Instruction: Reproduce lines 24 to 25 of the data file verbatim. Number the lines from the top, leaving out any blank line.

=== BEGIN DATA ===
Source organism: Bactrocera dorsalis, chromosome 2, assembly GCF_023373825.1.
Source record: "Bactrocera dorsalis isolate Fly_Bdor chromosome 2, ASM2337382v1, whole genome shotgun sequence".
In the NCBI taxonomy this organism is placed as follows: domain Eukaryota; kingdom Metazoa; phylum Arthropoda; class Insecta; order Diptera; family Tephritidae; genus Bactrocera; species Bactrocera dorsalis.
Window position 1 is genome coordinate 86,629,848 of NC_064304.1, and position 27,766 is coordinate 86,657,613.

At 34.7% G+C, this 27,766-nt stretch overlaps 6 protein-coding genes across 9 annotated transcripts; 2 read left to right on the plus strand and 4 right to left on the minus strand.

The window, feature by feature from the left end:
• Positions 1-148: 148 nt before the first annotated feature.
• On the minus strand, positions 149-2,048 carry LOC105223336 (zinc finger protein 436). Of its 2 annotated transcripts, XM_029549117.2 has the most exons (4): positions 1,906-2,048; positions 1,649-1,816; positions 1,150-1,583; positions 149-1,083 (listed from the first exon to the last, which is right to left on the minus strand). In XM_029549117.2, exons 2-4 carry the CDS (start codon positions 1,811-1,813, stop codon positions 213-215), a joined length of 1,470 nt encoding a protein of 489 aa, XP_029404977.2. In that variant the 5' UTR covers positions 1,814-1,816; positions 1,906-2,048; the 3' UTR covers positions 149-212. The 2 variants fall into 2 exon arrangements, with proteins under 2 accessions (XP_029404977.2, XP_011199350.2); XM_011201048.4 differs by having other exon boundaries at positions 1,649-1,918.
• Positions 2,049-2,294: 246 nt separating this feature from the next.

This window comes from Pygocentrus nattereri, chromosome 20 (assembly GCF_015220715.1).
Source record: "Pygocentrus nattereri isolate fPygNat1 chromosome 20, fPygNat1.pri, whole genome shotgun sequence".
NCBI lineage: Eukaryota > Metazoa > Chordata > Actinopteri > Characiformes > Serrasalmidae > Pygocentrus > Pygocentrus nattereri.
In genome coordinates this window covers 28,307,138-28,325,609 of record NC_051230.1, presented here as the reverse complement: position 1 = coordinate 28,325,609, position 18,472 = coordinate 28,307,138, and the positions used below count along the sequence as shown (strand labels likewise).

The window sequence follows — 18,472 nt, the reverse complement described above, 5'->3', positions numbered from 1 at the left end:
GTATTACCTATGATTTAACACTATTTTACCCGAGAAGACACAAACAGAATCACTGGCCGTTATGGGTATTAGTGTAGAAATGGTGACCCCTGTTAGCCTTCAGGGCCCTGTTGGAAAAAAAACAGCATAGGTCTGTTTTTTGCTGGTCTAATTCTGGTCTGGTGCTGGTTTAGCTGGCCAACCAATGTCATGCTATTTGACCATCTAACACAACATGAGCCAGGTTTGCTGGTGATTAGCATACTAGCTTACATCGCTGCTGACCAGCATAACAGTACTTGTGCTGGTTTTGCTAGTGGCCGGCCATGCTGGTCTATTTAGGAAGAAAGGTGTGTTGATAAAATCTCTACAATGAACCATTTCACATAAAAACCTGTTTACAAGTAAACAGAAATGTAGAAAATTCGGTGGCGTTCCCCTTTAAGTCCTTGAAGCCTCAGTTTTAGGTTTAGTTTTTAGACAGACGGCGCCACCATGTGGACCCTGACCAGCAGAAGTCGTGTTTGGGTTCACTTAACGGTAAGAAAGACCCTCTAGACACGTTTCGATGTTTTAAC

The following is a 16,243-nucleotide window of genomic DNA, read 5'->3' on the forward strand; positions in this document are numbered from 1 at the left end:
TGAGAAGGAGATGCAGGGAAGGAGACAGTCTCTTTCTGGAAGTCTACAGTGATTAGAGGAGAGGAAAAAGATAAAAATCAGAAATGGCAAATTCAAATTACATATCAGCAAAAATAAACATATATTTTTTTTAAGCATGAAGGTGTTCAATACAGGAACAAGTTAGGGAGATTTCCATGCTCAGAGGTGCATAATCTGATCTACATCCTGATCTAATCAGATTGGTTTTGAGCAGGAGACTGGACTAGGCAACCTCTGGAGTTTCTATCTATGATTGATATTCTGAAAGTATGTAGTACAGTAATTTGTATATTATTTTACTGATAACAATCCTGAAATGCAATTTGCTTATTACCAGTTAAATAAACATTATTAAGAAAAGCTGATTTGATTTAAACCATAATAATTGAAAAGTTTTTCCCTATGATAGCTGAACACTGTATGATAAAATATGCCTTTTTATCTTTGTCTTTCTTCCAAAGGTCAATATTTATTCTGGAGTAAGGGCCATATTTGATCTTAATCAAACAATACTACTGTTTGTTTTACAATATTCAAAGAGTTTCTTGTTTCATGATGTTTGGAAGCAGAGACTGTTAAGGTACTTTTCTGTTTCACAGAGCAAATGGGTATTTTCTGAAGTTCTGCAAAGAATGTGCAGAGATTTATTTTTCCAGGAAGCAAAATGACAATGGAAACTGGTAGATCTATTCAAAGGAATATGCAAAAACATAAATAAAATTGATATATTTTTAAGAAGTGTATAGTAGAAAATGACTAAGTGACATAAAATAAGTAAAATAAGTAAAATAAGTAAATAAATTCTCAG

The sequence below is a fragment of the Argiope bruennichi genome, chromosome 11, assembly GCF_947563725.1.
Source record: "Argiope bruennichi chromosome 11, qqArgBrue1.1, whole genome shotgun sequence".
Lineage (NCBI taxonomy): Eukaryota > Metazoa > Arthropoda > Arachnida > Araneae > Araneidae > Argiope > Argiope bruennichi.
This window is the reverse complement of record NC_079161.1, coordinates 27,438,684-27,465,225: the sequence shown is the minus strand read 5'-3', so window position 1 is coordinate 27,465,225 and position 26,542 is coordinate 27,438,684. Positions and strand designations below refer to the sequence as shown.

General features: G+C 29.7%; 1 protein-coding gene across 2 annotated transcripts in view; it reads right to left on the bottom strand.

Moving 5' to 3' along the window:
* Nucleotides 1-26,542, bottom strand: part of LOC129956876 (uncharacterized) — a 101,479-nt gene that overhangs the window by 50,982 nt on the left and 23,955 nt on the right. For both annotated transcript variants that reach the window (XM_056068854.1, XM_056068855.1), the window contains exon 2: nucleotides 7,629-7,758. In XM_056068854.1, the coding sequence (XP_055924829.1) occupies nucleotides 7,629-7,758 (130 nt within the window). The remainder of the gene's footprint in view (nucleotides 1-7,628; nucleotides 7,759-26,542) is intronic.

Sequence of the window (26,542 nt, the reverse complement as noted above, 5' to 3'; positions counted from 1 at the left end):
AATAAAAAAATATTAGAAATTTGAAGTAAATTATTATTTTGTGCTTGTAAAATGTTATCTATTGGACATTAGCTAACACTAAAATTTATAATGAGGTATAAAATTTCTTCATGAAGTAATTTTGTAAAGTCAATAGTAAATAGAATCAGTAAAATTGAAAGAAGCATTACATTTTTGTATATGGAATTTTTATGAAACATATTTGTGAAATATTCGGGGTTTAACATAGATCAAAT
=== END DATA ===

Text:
* Nucleotides 1-26,542, bottom strand: part of LOC129956876 (uncharacterized) — a 101,479-nt gene that overhangs the window by 50,982 nt on the left and 23,955 nt on the right. For both annotated transcript variants that reach the window (XM_056068854.1, XM_056068855.1), the window contains exon 2: nucleotides 7,629-7,758. In XM_056068854.1, the coding sequence (XP_055924829.1) occupies nucleotides 7,629-7,758 (130 nt within the window). The remainder of the gene's footprint in view (nucleotides 1-7,628; nucleotides 7,759-26,542) is intronic.

Sequence of the window (26,542 nt, the reverse complement as noted above, 5' to 3'; positions counted from 1 at the left end):